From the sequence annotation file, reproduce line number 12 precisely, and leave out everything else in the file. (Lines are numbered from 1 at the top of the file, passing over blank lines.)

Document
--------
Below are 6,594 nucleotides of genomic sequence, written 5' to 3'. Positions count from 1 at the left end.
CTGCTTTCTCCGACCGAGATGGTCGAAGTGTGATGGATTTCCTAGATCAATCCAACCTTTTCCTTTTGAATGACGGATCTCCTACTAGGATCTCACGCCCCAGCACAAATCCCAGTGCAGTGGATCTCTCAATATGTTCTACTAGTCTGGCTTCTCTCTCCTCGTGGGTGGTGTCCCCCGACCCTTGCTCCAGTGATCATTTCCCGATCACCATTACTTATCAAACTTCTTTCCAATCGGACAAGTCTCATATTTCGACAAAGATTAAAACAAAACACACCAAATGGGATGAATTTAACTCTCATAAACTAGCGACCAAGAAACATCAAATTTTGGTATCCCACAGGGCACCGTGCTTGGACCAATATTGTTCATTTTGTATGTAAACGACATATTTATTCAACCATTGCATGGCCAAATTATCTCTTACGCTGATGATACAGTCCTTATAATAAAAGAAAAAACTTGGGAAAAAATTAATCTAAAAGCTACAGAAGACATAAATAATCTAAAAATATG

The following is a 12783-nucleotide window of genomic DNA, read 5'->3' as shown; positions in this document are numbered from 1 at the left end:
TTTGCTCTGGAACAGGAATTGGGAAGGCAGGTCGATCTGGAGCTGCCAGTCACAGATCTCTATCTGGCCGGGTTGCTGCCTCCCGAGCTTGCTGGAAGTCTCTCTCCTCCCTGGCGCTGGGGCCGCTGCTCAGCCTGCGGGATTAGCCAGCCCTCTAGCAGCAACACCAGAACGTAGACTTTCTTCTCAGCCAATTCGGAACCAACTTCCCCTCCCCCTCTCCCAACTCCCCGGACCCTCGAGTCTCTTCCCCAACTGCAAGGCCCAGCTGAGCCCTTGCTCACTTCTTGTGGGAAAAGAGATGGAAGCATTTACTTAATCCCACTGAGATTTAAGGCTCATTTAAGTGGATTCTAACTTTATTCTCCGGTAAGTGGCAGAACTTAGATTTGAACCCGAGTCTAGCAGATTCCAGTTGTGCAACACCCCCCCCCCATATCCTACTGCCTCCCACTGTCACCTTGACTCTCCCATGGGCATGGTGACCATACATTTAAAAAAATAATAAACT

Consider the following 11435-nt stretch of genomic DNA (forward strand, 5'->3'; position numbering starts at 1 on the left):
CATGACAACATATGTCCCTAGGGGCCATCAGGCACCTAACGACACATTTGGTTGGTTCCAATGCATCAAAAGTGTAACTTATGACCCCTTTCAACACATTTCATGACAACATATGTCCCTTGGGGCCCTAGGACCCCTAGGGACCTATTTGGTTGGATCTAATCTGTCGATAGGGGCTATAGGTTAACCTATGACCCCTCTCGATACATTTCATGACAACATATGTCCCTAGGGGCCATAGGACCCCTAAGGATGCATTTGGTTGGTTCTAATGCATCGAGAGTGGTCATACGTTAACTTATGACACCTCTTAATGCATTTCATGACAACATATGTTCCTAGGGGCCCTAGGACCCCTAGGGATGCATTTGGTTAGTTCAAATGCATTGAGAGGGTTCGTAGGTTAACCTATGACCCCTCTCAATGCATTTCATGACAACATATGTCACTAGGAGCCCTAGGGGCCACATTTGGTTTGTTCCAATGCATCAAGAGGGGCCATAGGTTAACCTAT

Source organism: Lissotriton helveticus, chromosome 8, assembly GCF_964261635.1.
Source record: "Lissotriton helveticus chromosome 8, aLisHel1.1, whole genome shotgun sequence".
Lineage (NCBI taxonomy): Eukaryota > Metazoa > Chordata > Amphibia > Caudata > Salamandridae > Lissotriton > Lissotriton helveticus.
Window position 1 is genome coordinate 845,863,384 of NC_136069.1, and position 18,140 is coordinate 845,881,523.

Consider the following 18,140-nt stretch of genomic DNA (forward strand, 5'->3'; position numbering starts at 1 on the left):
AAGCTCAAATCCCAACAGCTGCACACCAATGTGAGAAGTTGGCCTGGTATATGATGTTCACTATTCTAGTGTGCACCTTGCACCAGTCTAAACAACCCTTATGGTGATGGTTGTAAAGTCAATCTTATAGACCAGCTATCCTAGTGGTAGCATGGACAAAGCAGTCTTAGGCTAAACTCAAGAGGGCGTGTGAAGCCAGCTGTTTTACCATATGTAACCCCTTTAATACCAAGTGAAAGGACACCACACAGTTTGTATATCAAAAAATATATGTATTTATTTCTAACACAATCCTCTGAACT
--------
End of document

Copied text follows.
AAGCTCAAATCCCAACAGCTGCACACCAATGTGAGAAGTTGGCCTGGTATATGATGTTCACTATTCTAGTGTGCACCTTGCACCAGTCTAAACAACCCTTATGGTGATGGTTGTAAAGTCAATCTTATAGACCAGCTATCCTAGTGGTAGCATGGACAAAGCAGTCTTAGGCTAAACTCAAGAGGGCGTGTGAAGCCAGCTGTTTTACCATATGTAACCCCTTTAATACCAAGTGAAAGGACACCACACAGTTTGTATATCAAAAAATATATGTATTTATTTCTAACACAATCCTCTGAACT